BackSociety » Development » Vo Trong Nghia Brings Low-Cost Prefabricated S Houses to Northern Vietnam

Vo Trong Nghia Brings Low-Cost Prefabricated S Houses to Northern Vietnam

Could Vo Trong Nghia's low-cost prefabricated S House provide a sustainable solution for Vietnam’s architectural needs?

Such houses are now being built in Hanoi's northwestern district of Ba Vi to function as lodging space for a Buddhist meditation center, reports the New York Times.

The design has been in constant revision since 2013, and the full-scale prototype of the S House 3 was exhibited at the 2015 Chicago Architecture Biennial.

Using lightweight steel frames, Vo Trong Nghia's architecture firm has aimed to create a structure that is easy to assemble and affordable, yet strong enough to endure Vietnam's many tropical storms. According to the architect, the houses are supposed to last for 30 years, and only cost between US$2,000 and US$3,000.

While the S House was previously devised for the Mekong Delta, its current system also leaves room for adaptation. Whatever material is in abundance locally could be used on the finishing layer and the ceiling height can be adjusted to provide more ventilation in warmer areas.

Nghia has his eyes on an ambitious goal: according to the Times, he wants to mass-produce and bring the S House to slums and refugee camps elsewhere in the world. Demand is especially high in the latter category, as the United Nations High Commissioner for Refugees estimates that there are now 65.5 million people displaced from their homes worldwide.

Some experts, however, remain on the fence. Architecture professor Chang Jiat Hwee from the National University of Singapore shared his doubts with the news source, arguing that a universal housing design may fail to catch on because it often ignores local preferences. “Vo Trong Nghia is a very good architect and his firm has designed some really nice single-family houses,” Hwee said. “But I think designing a prototype for mass housing presents an entirely different set of challenges.”

These challenges exist in Vietnam as well. According to Pham Thuy Loan, vice president of the Vietnam National Institute of Architecture, people who live in northern provinces may be too inclined toward traditional designs to accept the idea of a steel-framed house. In this respect, she added, Nghia’s team may have better luck in the south.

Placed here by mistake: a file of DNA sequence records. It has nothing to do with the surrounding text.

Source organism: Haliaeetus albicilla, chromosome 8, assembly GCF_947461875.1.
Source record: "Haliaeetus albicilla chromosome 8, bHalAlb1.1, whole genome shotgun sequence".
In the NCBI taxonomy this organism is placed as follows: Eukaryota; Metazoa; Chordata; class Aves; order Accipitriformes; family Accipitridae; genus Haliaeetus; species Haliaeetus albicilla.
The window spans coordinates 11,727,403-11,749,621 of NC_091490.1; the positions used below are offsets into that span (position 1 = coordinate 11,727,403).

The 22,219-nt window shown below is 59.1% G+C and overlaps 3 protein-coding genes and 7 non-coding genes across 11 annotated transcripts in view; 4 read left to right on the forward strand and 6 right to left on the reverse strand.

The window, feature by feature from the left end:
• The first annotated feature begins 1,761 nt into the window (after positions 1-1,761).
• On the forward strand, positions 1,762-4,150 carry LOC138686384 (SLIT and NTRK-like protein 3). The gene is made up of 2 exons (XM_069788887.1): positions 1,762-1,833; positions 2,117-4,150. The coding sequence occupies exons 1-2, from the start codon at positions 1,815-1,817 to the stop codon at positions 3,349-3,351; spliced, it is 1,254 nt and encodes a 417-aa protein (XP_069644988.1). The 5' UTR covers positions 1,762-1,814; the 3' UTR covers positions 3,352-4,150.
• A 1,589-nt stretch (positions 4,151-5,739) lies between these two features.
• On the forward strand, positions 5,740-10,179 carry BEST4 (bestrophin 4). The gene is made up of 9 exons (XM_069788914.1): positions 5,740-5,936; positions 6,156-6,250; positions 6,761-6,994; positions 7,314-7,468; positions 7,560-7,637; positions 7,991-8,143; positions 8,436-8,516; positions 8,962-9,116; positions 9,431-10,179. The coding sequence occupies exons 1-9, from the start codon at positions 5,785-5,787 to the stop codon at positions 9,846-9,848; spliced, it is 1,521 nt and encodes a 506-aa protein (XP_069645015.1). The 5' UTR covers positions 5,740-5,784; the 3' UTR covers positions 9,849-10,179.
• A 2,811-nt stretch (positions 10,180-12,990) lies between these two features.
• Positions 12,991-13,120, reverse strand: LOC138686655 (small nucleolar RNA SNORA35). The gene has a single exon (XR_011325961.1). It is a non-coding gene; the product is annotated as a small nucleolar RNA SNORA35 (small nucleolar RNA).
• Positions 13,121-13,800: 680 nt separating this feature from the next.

Vo Trong Nghia's S House 2. Photo via votrongnghia.com.

Vo Trong Nghia's S House 3. Photo via ArchDaily.

[Top photo via New York Times]


Related Articles

- [Video] Vo Trong Nghia’s 'Rebel Architecture'

- Even With Vingroup, Affordable Housing Will Remain a Challenge in 2017: Former Official

- Saigon Housing Is About to Get the Japanese Treatment


Related Articles

in Development

Vo Trong Nghia Unveils Modular, Low-Cost Housing Concept For Vietnam

If you caught the article we featured on Vo Trong Nghia’s “Rebel Architecture” last week, you may remember the architecture firm’s low-cost housing project in development that would cost around $3000 ...

in Architecture

Vo Trong Nghia Studio Wins Dezeen’s 'Architect of the Year' Award

Vo Trong Nghia and his studio have established a reputation both in Vietnam and elsewhere for incorporating local and inexpensive materials in their designs.

in Vietnam

Vo Trong Nghia Wins Prestigious Prince Claus Award

Vo Trong Nghia, Vietnam’s resident starchitect, recently clinched the coveted 2016 Prince Claus Award, which rewards artists and organizations for their contribution to local culture and development.

in Architecture

[Photos] Vo Trong Nghia Graces Binh Thanh With 'Glass Box' Office Tower

Saigon’s Binh Thanh District is about to get a flashy new Vo Trong Nghia-designed “glass box” office building.

in Architecture

[Photos] Vo Trong Nghia's 'Bamboo House' Is a Green Oasis in Sweltering Saigon

The latest addition to Vo Trong Nghia Architects’ "House for Trees" series is a fusion between bamboo and a typical Saigon tube house.

in Architecture

[Photos] Vo Trong Nghia's Latest 'House for Trees' Is an Urban Garden on a Budget

The latest in the "House for Trees" project, Vo Trong Nghia Architects' new structure fills a tight space with greenery on a budget.

Partner Content